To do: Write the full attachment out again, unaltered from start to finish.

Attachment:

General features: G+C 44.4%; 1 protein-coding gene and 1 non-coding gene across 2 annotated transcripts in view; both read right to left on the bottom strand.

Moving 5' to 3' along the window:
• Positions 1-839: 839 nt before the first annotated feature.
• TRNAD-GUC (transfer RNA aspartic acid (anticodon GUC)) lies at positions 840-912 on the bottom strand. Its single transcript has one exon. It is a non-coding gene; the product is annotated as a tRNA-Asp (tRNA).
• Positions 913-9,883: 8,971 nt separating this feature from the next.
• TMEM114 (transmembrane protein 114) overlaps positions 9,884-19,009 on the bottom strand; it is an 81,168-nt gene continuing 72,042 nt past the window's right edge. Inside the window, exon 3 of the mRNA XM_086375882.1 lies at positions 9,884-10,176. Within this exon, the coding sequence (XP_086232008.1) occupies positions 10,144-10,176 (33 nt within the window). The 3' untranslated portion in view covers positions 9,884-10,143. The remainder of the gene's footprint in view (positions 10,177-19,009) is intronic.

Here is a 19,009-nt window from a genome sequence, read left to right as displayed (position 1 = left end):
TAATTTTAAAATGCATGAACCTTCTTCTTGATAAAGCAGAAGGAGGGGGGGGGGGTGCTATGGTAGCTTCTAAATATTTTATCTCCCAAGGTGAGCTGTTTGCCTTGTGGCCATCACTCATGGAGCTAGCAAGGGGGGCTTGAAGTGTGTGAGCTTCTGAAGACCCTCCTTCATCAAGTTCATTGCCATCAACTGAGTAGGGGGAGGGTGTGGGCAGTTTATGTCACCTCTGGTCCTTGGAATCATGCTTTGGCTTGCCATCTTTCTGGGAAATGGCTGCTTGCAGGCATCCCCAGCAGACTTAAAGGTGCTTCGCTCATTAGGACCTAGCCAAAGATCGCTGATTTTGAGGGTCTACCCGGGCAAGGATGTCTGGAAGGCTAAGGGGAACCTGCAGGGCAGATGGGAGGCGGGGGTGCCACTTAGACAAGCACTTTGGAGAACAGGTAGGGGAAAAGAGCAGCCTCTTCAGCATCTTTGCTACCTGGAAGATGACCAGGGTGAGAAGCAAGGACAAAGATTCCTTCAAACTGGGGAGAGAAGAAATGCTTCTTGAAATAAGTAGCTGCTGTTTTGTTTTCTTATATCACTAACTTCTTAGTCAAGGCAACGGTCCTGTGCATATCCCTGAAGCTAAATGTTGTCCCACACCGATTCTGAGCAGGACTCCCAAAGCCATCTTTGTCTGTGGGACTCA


General features: G+C 44.4%; 1 protein-coding gene and 1 non-coding gene across 2 annotated transcripts in view; both read right to left on the bottom strand.

Moving 5' to 3' along the window:
• Positions 1-839: 839 nt before the first annotated feature.
• TRNAD-GUC (transfer RNA aspartic acid (anticodon GUC)) lies at positions 840-912 on the bottom strand. Its single transcript has one exon. It is a non-coding gene; the product is annotated as a tRNA-Asp (tRNA).
• Positions 913-9,883: 8,971 nt separating this feature from the next.
• TMEM114 (transmembrane protein 114) overlaps positions 9,884-19,009 on the bottom strand; it is an 81,168-nt gene continuing 72,042 nt past the window's right edge. Inside the window, exon 3 of the mRNA XM_086375882.1 lies at positions 9,884-10,176. Within this exon, the coding sequence (XP_086232008.1) occupies positions 10,144-10,176 (33 nt within the window). The 3' untranslated portion in view covers positions 9,884-10,143. The remainder of the gene's footprint in view (positions 10,177-19,009) is intronic.

Here is a 19,009-nt window from a genome sequence, read left to right as displayed (position 1 = left end):
TAATTTTAAAATGCATGAACCTTCTTCTTGATAAAGCAGAAGGAGGGGGGGGGGGTGCTATGGTAGCTTCTAAATATTTTATCTCCCAAGGTGAGCTGTTTGCCTTGTGGCCATCACTCATGGAGCTAGCAAGGGGGGCTTGAAGTGTGTGAGCTTCTGAAGACCCTCCTTCATCAAGTTCATTGCCATCAACTGAGTAGGGGGAGGGTGTGGGCAGTTTATGTCACCTCTGGTCCTTGGAATCATGCTTTGGCTTGCCATCTTTCTGGGAAATGGCTGCTTGCAGGCATCCCCAGCAGACTTAAAGGTGCTTCGCTCATTAGGACCTAGCCAAAGATCGCTGATTTTGAGGGTCTACCCGGGCAAGGATGTCTGGAAGGCTAAGGGGAACCTGCAGGGCAGATGGGAGGCGGGGGTGCCACTTAGACAAGCACTTTGGAGAACAGGTAGGGGAAAAGAGCAGCCTCTTCAGCATCTTTGCTACCTGGAAGATGACCAGGGTGAGAAGCAAGGACAAAGATTCCTTCAAACTGGGGAGAGAAGAAATGCTTCTTGAAATAAGTAGCTGCTGTTTTGTTTTCTTATATCACTAACTTCTTAGTCAAGGCAACGGTCCTGTGCATATCCCTGAAGCTAAATGTTGTCCCACACCGATTCTGAGCAGGACTCCCAAAGCCATCTTTGTCTGTGGGACTCA